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Chapters 7-12 (Midterm 2).docx

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Wilfrid Laurier University
John Stephens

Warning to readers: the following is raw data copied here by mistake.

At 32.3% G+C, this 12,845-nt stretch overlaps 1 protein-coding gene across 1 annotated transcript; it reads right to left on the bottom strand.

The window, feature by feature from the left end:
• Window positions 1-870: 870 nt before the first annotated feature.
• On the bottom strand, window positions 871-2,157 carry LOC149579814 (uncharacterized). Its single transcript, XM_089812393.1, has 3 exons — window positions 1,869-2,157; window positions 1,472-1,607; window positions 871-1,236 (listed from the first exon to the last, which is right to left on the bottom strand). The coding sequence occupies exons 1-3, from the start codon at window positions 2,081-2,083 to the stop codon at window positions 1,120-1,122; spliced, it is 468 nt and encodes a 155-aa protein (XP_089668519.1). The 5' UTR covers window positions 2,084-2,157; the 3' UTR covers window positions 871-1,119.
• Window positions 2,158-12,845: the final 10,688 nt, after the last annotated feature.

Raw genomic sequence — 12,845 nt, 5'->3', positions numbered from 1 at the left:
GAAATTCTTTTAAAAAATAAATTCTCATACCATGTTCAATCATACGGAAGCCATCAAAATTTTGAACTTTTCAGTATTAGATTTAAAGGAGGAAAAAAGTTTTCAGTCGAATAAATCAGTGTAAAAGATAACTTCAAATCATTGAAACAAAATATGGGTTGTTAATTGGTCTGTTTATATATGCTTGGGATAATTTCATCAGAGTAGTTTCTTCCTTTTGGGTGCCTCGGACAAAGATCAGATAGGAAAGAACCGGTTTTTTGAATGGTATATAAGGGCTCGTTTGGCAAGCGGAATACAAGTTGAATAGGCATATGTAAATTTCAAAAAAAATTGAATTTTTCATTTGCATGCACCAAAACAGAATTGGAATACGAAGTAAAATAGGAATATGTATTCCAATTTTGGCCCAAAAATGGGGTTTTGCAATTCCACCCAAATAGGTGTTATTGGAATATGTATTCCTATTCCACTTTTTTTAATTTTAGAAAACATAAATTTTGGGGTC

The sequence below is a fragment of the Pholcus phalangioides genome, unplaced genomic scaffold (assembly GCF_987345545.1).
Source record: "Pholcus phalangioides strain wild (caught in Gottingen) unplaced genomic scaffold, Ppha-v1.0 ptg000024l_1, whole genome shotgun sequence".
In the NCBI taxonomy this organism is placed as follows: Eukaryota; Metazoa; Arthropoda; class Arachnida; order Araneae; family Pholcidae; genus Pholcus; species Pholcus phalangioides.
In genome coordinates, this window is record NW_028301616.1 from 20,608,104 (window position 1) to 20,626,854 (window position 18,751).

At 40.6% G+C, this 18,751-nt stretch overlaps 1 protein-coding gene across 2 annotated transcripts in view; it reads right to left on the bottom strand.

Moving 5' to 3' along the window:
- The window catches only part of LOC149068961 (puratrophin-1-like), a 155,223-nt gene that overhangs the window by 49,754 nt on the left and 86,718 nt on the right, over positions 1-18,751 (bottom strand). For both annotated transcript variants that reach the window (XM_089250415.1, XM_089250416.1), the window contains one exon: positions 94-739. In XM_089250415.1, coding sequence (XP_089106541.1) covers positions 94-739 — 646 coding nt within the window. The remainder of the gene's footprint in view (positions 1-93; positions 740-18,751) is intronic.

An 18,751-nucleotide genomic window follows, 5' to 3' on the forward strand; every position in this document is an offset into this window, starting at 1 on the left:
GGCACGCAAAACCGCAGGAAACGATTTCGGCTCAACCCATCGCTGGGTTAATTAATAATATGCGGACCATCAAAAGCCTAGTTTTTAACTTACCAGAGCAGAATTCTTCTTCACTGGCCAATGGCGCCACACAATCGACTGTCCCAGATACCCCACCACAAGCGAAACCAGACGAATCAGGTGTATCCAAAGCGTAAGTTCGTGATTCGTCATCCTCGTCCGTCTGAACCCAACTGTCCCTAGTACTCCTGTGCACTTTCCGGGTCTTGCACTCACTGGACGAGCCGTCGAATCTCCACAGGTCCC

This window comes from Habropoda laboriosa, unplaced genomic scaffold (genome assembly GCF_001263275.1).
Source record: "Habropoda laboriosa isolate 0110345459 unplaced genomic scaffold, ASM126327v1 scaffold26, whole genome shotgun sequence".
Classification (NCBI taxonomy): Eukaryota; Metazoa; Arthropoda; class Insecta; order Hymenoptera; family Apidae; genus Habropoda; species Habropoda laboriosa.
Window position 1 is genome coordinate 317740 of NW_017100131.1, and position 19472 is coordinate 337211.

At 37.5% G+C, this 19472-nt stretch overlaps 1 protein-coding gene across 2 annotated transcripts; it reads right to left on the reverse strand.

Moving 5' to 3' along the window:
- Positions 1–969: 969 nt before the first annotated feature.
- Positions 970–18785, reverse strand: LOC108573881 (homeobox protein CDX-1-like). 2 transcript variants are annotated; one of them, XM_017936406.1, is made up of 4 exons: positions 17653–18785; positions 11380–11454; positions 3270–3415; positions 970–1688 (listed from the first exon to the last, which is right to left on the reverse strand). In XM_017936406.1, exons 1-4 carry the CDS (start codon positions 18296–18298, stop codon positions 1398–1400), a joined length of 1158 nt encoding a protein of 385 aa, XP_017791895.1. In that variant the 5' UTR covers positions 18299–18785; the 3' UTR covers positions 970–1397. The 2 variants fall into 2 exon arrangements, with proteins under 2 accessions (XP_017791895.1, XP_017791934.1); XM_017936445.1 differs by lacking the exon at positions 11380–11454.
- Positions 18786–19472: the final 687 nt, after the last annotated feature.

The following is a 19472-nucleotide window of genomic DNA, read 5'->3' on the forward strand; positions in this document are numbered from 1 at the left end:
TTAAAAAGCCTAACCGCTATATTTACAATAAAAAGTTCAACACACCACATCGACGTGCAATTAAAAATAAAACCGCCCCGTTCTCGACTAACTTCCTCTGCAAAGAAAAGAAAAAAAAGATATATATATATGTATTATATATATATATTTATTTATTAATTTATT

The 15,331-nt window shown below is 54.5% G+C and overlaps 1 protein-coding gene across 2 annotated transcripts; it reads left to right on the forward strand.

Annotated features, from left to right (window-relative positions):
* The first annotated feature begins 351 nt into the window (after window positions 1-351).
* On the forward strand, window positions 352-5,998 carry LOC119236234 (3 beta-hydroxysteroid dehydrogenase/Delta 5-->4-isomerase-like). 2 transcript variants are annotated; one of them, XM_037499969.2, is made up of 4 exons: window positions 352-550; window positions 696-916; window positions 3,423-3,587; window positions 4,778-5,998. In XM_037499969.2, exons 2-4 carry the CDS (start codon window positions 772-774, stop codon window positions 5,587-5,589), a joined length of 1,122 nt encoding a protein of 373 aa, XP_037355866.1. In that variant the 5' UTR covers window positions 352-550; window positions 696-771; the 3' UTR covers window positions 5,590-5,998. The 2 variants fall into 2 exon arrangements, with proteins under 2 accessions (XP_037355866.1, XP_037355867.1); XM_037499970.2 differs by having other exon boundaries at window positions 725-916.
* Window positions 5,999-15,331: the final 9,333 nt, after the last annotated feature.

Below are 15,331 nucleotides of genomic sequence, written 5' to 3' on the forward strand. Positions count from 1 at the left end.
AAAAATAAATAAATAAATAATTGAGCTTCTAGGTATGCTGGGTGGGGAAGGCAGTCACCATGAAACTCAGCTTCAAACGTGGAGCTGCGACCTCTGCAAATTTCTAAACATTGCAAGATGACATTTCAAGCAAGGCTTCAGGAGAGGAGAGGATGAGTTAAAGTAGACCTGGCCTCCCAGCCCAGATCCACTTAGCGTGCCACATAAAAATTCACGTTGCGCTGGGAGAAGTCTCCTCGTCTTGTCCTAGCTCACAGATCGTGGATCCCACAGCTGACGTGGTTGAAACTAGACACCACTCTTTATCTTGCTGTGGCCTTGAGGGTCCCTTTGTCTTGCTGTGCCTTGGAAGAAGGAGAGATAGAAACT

Chapter 7 Somatoform and Dissociative DisordersDefinitionsSomatoform disorders individual complains of bodily symptoms that suggest a physical defect or dysfunction but for which no physiological basis can be found Psychological problems take a physical form Dissociative disorders individual experiences disruptions of consciousness memory and identity Onset of both classes of disorders assumed to be related to stressful experienceTwo classes sometimes cooccurDifferent somatoform disorders Disorder Description Pain disorder Psychological factors play a significant role in the onset and maintenance of pain Body dysmorphic disorder Preoccupation with imagined or exaggerated defects in physical appearance Hypochondriasis Preoccupation with fears of having a serious illness Conversion Disorder Sensory or motor symptoms without any physiological cause Somatization Recurrent multiple physical complaints that have no biological basisLess is known about the three DSMIVTR categories of somatoform disorders pain disorder body dysmorphic disorder and hypochondriasisThe two main somatoform disorders are conversion disorder and somatization disorderPain DisorderPerson experiences pain that causes significant distress and impairmentPsychological factors are viewed as playing an important role in the onset maintenance and severity of the painAccurate diagnosis is difficult because the subjective experience of pain is always a psychologically influenced phenomenonIn women diagnosed with pain disorder compared to healthy women fMRI showed significant greymatterdecreases in prefrontal cingulated and insular cortex regions of the brain which are critically involved in the modulation of subjective painThese findings represent a further proof of the important role of central changes in pain disorderBody Dysmorphic DisorderPerson is preoccupied with an imagined or exaggerated defect in appearance frequently in the faceExamples facial wrinkles excess facial hair or the shape or size of the nose Women tend to focus on the skin hips breasts and legsMen tend to focus on height penis size and body hairOccurs mostly among womenTypically begins in late adolescenceComorbid with depression social phobia eating disorders thoughts of suicide substance use and personality disorders HypochondriasisIndividuals are preoccupied with persistent fears of having a serious disease despite medical reassurance to the contrary Typically begins in early adulthood and has a chronic course Comorbid with mood or anxiety disorders Evident in about 5 of the general population The term hypochondriasis has become pejorative and tends to be called health anxiety disorder TheoryHypochondriacs overreact to and misinterpret ordinary physical sensations and minor abnormalities and see these as evidence for their beliefsPeople with hypochondriasis make catastrophic interpretations of symptomsContemporary researchers focus on health anxiety and not hypochondriasis Health AnxietyHealth anxiety has been defined as healthrelated fears and beliefs based on interpretations or perhaps more often misinterpretations of bodily signs and symptoms as being indicative of serious illness Asmundson Taylor SevgurCox 2001 p 4 Often measured with the Illness Anxiety Scale IAS which contains 4 factorsHealth Anxiety could be present in both hypochondriasis and an illness phobia Hypochondriasisfear of having an illnessIllness phobiafear of contracting an illnessHealth Anxiety is related to dysfunctional healthrelated beliefs and selfreported higher levels of somatosensory amplificationIllness Attitude Scale IAS Stewart and Watt 2001 1 Worry about illness and pain ie illness fears 2 Disease conviction ie illness beliefs 3 Health habits ie safetyseeking behaviours 4 Symptom interference with lifestyle ie disruptive effectsSalkovskis and Warwick 2001 Health Anxiety Model 1 A critical precipitating incident2 A previous experience of illness and related medical factors 3 The presence of inflexible or negative cognitive assumptions4 The severity of anxiety Conversion DisorderPhysically healthy people experience sensory or motor symptoms ie sudden loss of vision or paralysis suggesting an illness related to neurological damage of some sort although the body organs and nervous system are found to be fine ExamplesSudden loss of vision Paralysis of arms or legsSeizures and coordination disturbancesSensation of prickling tingling or creeping on the skinInsensitivity to painAnesthesias loss or impairment of sensationsAphonia loss of the voice and all but whispered speechAnosmia loss or impairment of the sense of smellTends to appear suddenly in stressful situationsPrevalence is less than 1 and is more common in females than in males Frequently comorbid with other AXIS I diagnoses such as depression substance abuse anxiety and dissociative disorders and with personality disordersPeople with conversion symptoms frequently report a history of sexual or physical abuse HysteriaTerm originally used to describe what are now known as conversion disordersHysterical blindness only cure is hypnosis and patients are able to visually describe all locations visited during conversion blindnessIllustrates the role that stress plays in the development of conversion disordersMalingering and Factitious DisorderConversion disorder is difficult to distinguish from malingering In malingeringPeople fake an incapacity in order to avoid a responsibilityPeople fake an incapacity to achieve a goal such as a large insurance settlementMalingering is diagnosed when the conversionlike symptoms are determined to be under voluntary controlClinicians may attempt to determine whether the symptoms have been consciously or unconsciously adopted but how can anyone know whether behavior is consciously or unconsciously motivatedLa belle indiffrence can help differentiate the twoCharacterized by a relative lack of concern or a blas attitude toward the symptoms Clients with conversion disorder sometimes demonstrate this they also appear willing and eager to talk endlessly and dramatically about their symptomsMalingerers in contrast are more likely to be guarded and cautiousSomatization DisorderRecurrent multiple somatic complaints with no apparent physical cause for which medical attention is soughtDiagnostic criteriaFour pain symptoms in different areasTwo gastrointestinal symptomsOne sexual symptom other than painOne pseudoneurological symptom Prevalence is less than 1 and more frequent in women and patients in medical treatmentIt also seems to run in families Symptoms are more pervasive than in hypochondriasis and usually cause impairment Considerable overlap with conversion disorder Comorbid with anxiety and mood disorders substance abuseseveral personality disordersSpecific symptoms may vary across cultures Etiology of Somatization DisordersMore sensitive to physical sensations overattend to them or interpret them catastrophically May have a memory bias for information that connotes physical threat Various aches discomforts and dysfunctions are the manifestation of unrealistic anxiety about bodily systems Patients with somatization disorder have high levels of cortisol they are under stressTheories of Conversion DisordersPsychoanalytic TheoryFreud Unresolved Electra Complex o The young female child becomes sexually attached to her father but these unacceptable impulses are repressedThe result is both a preoccupation with sex and at the same time an avoidance of itAn event reawakens these repressed impulses and creates anxiety which is converted into physical symptomsHe proposed that a conversion disorder is caused when a person experiences an event that creates great emotional arousal but the effect is not expressed and the memory of the event is cut off from conscious experiencePsychodynamic 2stage defensive reaction to account for findings of hysterically blind people 1 Perceptual representations of visual stimuli are blocked from awareness and on the basis people report themselves blind 2 Information is nonetheless extracted from the perceptual representationsIf clients feel they need to deny being privy with this information they perform more poorly on a task than they would by chanceIf clients do not need to deny having such information they perform the task well but still maintain that they are blindBehavioural Theory and Cognitive FactorsSimilar to malingering in that the person adopts the symptom to secure some endThe person with a conversion disorder attempts to behave according to his or her conception of how a person with a disease affecting the motor or sensory abilities would act